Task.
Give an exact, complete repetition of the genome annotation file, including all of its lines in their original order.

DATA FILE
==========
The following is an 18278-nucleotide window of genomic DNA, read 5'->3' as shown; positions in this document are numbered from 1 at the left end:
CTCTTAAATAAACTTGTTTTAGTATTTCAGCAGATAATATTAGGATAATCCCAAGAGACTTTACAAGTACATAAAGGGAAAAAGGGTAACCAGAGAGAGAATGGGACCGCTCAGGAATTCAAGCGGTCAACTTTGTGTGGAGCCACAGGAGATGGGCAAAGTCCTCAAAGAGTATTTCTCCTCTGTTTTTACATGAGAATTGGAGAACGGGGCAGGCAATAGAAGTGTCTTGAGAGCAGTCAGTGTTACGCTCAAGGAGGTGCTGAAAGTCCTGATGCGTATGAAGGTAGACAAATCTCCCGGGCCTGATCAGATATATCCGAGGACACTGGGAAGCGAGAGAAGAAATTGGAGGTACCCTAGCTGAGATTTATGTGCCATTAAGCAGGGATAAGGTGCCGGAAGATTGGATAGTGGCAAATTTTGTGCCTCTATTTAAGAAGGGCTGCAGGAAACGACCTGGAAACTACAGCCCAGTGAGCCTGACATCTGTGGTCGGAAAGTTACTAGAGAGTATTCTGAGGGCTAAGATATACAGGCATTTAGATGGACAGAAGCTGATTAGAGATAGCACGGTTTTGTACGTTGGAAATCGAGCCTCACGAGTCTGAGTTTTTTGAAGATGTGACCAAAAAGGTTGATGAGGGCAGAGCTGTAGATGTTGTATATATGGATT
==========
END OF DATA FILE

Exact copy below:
The following is an 18278-nucleotide window of genomic DNA, read 5'->3' as shown; positions in this document are numbered from 1 at the left end:
CTCTTAAATAAACTTGTTTTAGTATTTCAGCAGATAATATTAGGATAATCCCAAGAGACTTTACAAGTACATAAAGGGAAAAAGGGTAACCAGAGAGAGAATGGGACCGCTCAGGAATTCAAGCGGTCAACTTTGTGTGGAGCCACAGGAGATGGGCAAAGTCCTCAAAGAGTATTTCTCCTCTGTTTTTACATGAGAATTGGAGAACGGGGCAGGCAATAGAAGTGTCTTGAGAGCAGTCAGTGTTACGCTCAAGGAGGTGCTGAAAGTCCTGATGCGTATGAAGGTAGACAAATCTCCCGGGCCTGATCAGATATATCCGAGGACACTGGGAAGCGAGAGAAGAAATTGGAGGTACCCTAGCTGAGATTTATGTGCCATTAAGCAGGGATAAGGTGCCGGAAGATTGGATAGTGGCAAATTTTGTGCCTCTATTTAAGAAGGGCTGCAGGAAACGACCTGGAAACTACAGCCCAGTGAGCCTGACATCTGTGGTCGGAAAGTTACTAGAGAGTATTCTGAGGGCTAAGATATACAGGCATTTAGATGGACAGAAGCTGATTAGAGATAGCACGGTTTTGTACGTTGGAAATCGAGCCTCACGAGTCTGAGTTTTTTGAAGATGTGACCAAAAAGGTTGATGAGGGCAGAGCTGTAGATGTTGTATATATGGATT